From the ease of studying at their own time while keeping a job, to availability of all kinds of courses, many factors work favourably for distance-mode educators. The Internet is a big boon for students without options to study.
The all-India survey on higher education for 2015-16 report said six states provide distance education to 63% of the students.
These are Delhi with 16.7%, Maharashtra with 16.5%, Tamil Nadu with 12.3%, Andhra Pradesh with 8.3%, West Bengal and Telangana with 4.9% of the share of students enrolled through distance mode.
Vice-chancellor of Savitribai Phule Pune University W N Gade, said, “Distance education has many takers. We have submitted a proposal to the University Grants Commission for permission to open a distance education centre. UGC is in the process of formulating new guidelines for distance learning and will consider our proposal soon.”
Gade said the ease of getting a degree and the freedom from formal college timings is a boon for many who work and especially for women.
“Distance education courses have no laboratory work. They do not need the presence of a teacher. Many people in India work to feed their families and have to quit education but they want a degree. Some professionals, at some point in their careers, opt for distance programmes to acquire additional skills or degrees. Lastly, it is a boon for women who were not able to continue their formal education and for rural areas where colleges are far away,” he added.
A large number of students stay in far-off and remote areas and access to a regular university education is a dream. Such students prefer distance education.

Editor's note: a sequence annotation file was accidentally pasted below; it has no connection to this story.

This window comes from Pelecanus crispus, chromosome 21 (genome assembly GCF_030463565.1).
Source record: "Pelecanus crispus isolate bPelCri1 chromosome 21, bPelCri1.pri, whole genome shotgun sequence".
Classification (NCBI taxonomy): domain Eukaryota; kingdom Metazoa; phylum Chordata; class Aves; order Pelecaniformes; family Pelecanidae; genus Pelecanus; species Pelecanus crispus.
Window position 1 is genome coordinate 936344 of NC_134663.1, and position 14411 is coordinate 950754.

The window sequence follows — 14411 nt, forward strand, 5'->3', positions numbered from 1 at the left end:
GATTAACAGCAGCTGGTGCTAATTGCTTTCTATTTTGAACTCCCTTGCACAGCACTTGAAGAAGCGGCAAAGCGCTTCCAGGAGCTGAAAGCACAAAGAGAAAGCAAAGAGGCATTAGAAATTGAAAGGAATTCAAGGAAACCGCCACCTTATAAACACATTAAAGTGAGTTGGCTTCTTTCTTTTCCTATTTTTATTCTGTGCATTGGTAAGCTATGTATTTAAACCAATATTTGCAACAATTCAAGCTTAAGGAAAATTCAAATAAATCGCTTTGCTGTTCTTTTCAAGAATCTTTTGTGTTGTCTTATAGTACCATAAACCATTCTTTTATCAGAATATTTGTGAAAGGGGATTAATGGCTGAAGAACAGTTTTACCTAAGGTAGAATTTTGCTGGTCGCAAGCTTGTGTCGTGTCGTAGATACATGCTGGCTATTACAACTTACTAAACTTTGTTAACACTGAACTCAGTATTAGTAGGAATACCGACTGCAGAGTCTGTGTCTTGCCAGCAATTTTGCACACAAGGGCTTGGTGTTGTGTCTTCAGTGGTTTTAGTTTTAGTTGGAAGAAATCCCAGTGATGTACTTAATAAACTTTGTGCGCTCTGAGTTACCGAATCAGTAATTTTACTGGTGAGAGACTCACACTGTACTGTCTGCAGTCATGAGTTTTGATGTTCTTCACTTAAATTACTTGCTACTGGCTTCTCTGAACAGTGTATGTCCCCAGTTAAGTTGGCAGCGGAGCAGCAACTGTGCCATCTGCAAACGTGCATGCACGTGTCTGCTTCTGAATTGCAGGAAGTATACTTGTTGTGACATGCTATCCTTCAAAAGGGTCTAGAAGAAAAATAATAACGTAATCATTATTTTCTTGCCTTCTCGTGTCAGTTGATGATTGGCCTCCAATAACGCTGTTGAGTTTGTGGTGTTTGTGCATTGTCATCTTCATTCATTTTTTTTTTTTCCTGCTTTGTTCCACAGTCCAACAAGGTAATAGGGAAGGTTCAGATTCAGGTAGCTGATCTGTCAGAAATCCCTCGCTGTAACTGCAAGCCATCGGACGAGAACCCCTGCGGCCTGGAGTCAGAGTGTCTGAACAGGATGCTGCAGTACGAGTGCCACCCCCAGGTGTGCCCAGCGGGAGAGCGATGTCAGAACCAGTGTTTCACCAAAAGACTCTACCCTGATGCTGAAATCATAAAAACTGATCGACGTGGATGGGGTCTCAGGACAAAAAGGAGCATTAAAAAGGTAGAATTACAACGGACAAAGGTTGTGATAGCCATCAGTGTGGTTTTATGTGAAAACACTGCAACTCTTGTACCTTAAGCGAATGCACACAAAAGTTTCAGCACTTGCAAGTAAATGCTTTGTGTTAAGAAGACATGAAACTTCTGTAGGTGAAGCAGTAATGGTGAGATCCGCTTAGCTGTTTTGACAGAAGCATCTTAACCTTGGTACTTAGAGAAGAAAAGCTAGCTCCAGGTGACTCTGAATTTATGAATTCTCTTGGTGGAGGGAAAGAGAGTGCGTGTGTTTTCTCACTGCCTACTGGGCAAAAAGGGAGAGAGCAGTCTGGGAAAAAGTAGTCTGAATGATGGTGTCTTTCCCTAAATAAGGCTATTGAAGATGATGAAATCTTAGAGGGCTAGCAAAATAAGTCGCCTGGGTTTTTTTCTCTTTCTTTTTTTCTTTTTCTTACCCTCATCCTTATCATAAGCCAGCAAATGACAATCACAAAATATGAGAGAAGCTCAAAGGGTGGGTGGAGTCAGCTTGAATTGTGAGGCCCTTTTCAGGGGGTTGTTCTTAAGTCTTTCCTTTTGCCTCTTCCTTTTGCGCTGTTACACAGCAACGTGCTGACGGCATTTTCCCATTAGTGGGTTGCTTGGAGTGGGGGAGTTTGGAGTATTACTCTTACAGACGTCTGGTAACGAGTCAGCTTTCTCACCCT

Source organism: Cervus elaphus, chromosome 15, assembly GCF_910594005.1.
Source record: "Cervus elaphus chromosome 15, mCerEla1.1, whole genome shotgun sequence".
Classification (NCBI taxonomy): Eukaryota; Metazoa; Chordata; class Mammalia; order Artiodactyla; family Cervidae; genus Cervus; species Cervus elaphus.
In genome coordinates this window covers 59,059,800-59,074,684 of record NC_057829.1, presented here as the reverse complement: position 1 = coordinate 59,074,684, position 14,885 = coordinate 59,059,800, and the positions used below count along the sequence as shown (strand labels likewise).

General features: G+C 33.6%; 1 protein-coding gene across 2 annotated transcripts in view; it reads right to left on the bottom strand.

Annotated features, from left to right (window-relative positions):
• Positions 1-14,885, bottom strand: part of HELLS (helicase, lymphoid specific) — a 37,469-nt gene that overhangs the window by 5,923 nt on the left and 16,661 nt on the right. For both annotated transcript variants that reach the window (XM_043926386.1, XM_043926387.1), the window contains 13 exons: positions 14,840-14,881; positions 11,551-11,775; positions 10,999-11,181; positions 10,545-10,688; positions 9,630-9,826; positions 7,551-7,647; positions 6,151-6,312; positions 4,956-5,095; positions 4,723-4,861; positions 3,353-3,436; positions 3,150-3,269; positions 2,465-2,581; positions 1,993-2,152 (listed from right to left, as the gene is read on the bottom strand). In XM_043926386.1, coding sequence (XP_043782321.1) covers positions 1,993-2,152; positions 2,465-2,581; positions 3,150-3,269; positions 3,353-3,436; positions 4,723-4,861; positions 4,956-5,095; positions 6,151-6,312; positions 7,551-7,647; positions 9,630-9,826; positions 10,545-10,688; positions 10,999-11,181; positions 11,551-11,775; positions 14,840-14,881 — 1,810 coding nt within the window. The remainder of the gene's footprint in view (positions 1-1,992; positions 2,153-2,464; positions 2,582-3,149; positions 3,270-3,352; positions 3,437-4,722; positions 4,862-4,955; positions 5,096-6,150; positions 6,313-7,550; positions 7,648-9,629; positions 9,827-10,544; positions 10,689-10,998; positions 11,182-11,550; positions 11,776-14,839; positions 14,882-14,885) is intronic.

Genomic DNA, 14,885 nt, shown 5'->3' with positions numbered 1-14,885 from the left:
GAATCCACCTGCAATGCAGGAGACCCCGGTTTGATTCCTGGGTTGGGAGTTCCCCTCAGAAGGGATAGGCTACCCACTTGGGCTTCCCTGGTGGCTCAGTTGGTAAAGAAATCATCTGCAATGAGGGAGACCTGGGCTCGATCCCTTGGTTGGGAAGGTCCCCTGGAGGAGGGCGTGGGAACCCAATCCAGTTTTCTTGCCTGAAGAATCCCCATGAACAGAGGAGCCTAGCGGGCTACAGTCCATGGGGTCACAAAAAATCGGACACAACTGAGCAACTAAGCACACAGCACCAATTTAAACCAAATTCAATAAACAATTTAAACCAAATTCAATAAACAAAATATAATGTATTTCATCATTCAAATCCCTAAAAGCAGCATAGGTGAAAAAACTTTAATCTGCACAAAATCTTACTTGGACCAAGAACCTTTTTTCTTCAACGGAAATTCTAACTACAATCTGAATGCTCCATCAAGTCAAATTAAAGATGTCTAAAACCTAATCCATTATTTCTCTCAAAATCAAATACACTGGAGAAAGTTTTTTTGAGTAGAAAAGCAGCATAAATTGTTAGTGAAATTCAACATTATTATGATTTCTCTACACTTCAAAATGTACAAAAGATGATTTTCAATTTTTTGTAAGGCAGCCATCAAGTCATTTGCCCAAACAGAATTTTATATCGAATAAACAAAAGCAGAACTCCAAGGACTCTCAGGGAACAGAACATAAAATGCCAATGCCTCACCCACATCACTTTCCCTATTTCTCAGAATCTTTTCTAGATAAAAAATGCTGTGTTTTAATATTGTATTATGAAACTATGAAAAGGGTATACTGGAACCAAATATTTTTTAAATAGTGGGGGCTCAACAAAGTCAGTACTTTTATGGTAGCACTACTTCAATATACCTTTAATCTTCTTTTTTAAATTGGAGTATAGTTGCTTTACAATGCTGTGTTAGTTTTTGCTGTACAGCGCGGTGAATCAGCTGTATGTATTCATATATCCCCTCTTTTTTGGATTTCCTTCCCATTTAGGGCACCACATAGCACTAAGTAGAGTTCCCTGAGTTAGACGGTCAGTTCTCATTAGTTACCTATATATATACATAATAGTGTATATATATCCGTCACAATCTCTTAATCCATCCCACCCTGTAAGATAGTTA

Distance enrolment constitutes 11.05% of the total enrolment in higher education, of which 46.3% are women students.
These courses are a good option especially for working women and homemakers. “Generally, after marriage or after children, education takes a backstage. It is hard to achieve a work-life balance and distance education is a boon for us as we don’t have to go to a college for a certain number of hours,” Nivedita Kulkarni said.
She added that distance education is best if one is a working professional or has a degree in a professional course but wants to explore other areas of interest.
“I am a lawyer. I took up law as an undergraduate course because I wanted to find employment and professional courses are always preferred by parents. But I always wanted to do social work and I have enrolled for a masters in social work through distance learning,” Kulkarni said.
According to the ministry of human resource development, open and distance learning consists of Indira Gandhi National Open University, state open universities, institutions and universities offering education which include correspondence course institutes in conventional dual-mode (regular and distance learning) universities.
In addition to the central open university, 13 state open universities and one state private open university, there are 118 dual mode universities which offer education through distance mode also.
The total enrolment of students in higher education is estimated at 34.6 million, with 18.6 million boys and 16 million girls.